So You’ve Got a Screenplay

So You’ve Got a Screenplay

You’ve done it! You’ve written a screenplay, developed the story, the characters, the everything so that your script reads as a tight, efficient piece of storytelling. You’ve even raised money that allows you to make the project, as well as found a cinematographer, production designer, and all manner of different crew members to help bring the vision of your script to life. But you’re not ready to shoot a movie yet.

One of the most important aspects of directing your films at Columbia College Chicago is all the pre-production that goes into it. And boy is there a lot of important pre-production. While this time frame of filmmaking is dominated by producers, who do all the magnificent work that allows a movie to go into production, you as a director must do your own work in order to be as prepared as possible on the days that you’re shooting. You can’t just show up to set and expect a movie to get made. You need to know what shots you’re going to get, how those shots will be accomplished and in what order, what shots you need in order to tell the full story, and how the framing and progression of those shots help you tell the story in the most appropriate way. And it all starts with lining the script.


Yes. Literally drawing lines on the script.

Lining the script is drawing vertical lines on the script to delineate where shots begin and end, showing how much of the scene they cover. I like to generally structure it so that the wide shots are on the left and turn into close-ups as we move right across the page. This does a couple things for you: First, it lets you see if you are getting enough coverage of the scene. If you only have one line for half of a page, you might want to think about adding a shot to cut away to in editing (few things are more disheartening than finding out a shot doesn’t work after you’ve shot it and having nothing else to cut to). What this also does is show you if your shots evolve over the course of the scene. If you just have a ton of lines on the left side of the page, your movie has too many wide shots and not enough close-ups. The audience needs the shots to progress in some way (e.g. Start wide and push into closer and closer shots as the scene progresses) or the movie will be stale and boring.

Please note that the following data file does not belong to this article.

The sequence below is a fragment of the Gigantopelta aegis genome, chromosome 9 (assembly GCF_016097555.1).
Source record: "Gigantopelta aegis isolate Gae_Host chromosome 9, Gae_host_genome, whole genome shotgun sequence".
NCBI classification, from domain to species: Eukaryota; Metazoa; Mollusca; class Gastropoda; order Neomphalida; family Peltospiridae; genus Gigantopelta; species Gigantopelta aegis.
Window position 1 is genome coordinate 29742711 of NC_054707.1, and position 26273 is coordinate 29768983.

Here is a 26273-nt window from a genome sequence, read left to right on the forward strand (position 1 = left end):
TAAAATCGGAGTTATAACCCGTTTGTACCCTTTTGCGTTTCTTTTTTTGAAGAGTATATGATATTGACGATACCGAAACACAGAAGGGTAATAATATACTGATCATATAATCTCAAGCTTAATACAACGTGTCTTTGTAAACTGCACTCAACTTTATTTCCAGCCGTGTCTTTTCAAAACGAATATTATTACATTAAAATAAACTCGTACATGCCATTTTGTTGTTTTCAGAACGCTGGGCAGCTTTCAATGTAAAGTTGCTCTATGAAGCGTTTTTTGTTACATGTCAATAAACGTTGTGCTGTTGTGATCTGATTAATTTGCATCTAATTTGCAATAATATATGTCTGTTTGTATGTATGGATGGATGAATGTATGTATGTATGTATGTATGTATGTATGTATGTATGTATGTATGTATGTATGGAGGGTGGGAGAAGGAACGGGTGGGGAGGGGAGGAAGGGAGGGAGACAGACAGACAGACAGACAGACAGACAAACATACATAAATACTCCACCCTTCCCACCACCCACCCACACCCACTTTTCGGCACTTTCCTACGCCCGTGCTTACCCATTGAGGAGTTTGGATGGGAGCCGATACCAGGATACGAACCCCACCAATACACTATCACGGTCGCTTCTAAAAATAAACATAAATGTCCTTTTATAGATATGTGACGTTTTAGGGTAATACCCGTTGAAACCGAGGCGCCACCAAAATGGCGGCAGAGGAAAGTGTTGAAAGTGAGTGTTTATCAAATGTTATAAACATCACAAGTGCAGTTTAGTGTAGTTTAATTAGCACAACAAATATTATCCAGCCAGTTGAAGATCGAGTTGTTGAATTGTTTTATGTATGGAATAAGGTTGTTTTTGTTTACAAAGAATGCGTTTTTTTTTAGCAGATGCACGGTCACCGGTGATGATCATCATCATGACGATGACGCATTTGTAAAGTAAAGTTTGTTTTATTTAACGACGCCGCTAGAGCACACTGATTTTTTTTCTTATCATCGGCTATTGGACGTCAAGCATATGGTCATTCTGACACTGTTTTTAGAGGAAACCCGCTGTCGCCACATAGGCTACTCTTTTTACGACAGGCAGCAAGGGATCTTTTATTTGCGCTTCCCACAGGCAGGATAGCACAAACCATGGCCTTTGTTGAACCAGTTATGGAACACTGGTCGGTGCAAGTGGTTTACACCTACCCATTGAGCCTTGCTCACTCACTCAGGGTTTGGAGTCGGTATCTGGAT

After you line the script, you’re ready to start either storyboarding or doing overheads. I like to do overheads first.

An overhead view of the room. I think they think directors are easily confused and need simple names for things.

An overhead view of the room. I think they think directors are easily confused and need simple names for things.

Overheads use open triangles (the open side is where the lens is pointing, so it’s like a reverse arrow) let you see generally where the blocking and camera need to be placed within a scene. They help with scheduling (For instance, in that overhead above we would schedule shots 1D and 1F one right after the other since they are in the same exact camera position), but more importantly help make sure you aren’t crossing the dreaded 180 degree line (the dotted line between “B” and “D” on the couch. Basically if one shot is on one side of the line and the second shot is on the other side of the line, the people talking to each other look like they’re facing the same way and it’s confusing to the audience, but you’re not here for that lesson.)

Then the storyboards all tie it together.


Even if they look like a 4 year old taught you how to draw and you didn’t take the lesson well.

Storyboards let you see a raw version of how each shot will look in terms of framing and shot size. With these three things, you will be able to know, well before you’re shooting a movie like your grad thesis, whether your chosen shots tell the story appropriately, as well as the way in which they are telling the story. Then all you have to do is shoot the movie.